Authors: Lindsay Townsend
The Knight and the Witch 2
A Summer Bewitchment
When a shadowy piper kidnaps seven beautiful girls, can a wounded knight and his witch save them? Will Sir Magnus and Elfrida find them in time, and at what cost to themselves?
Magnus, the battered crusader knight, and his witch-wife, Elfrida, are happily married but in secret turmoil. Elfrida dreads that her difference in rank with Magnus will undermine his love for her. Wounded and scarred, Magnus fears he will not be able to give Elfrida children.
Their fears are sharpened when high-born Lady Astrid appears at their manor and demands their help to find seven missing girls. The lady clearly regards peasant-born Elfrida as beneath her notice, but why has such a woman sought out Magnus, a country knight? Who does she really want to recover so badly?
In a scorching summer, Magnus and Elfrida search for the missing girls. Can they recover them in time? And will their own marriage be the same?
The Knight and the Witch 2
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A SIREN-BOOKSTRAND TITLE
A SUMMER BEWITCHMENT
First E-book Publication: June 2013
Cover design by Harris Channing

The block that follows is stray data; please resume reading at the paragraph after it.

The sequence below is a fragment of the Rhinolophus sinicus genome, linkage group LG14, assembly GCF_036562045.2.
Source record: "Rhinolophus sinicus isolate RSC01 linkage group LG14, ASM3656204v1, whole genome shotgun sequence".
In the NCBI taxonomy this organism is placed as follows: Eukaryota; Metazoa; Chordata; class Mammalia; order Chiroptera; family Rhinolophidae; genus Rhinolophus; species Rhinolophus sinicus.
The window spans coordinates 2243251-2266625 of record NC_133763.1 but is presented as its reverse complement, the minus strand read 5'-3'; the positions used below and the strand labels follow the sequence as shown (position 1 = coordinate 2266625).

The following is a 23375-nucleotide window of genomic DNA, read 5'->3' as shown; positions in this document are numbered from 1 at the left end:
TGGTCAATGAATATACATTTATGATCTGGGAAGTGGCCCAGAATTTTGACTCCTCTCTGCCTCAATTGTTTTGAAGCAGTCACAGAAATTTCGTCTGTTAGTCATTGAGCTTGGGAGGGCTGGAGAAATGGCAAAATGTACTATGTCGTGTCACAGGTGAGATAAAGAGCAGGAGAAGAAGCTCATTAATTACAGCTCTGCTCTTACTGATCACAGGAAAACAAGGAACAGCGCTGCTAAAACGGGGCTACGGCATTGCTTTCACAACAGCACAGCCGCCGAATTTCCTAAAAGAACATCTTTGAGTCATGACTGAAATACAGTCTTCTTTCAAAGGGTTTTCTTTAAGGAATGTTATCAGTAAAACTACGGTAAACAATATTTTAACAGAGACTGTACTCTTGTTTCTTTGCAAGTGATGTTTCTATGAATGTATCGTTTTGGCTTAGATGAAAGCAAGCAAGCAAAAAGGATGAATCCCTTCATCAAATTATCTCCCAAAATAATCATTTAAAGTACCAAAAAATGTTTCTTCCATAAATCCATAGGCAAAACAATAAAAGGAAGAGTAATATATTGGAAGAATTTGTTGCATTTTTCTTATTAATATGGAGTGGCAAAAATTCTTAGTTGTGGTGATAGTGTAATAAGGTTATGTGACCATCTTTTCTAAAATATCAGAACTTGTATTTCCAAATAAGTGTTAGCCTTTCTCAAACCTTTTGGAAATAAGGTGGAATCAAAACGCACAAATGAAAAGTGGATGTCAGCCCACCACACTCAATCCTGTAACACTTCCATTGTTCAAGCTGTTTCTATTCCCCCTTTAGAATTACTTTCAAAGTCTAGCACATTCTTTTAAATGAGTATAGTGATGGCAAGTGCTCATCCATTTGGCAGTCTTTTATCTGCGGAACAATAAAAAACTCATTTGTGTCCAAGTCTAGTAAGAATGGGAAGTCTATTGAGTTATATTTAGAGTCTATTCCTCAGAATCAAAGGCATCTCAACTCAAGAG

All cover art and logo copyright © 2013 by Siren Publishing, Inc.
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This literary work may not be reproduced or transmitted in any form or by any means, including electronic or photographic reproduction, in whole or in part, without express written permission.
All characters and events in this book are fictitious. Any resemblance to actual persons living or dead is strictly coincidental.
To my husband, with all my love
A SUMMER BEWITCHMENT
The Knight and the Witch 2
Copyright © 2013
England, summer, 1132
“I am the troll king of this land and you owe me a forfeit.”
Elfrida glanced behind the shadowed figure who barred her way. He was alone, but then so was she.
Do I turn and run along the track? Should I flee into the woods or back to the river? He is close, less than the distance of the cast of a spear. Can I make it hard for him to catch me? Yes.
But catch her he would.
Play for time.
“Indeed?” she asked, using one of her husband’s favorite expressions, then sharpened her tone. “Why must I pay anything?”
“You have trespassed in these woods. In my woods.”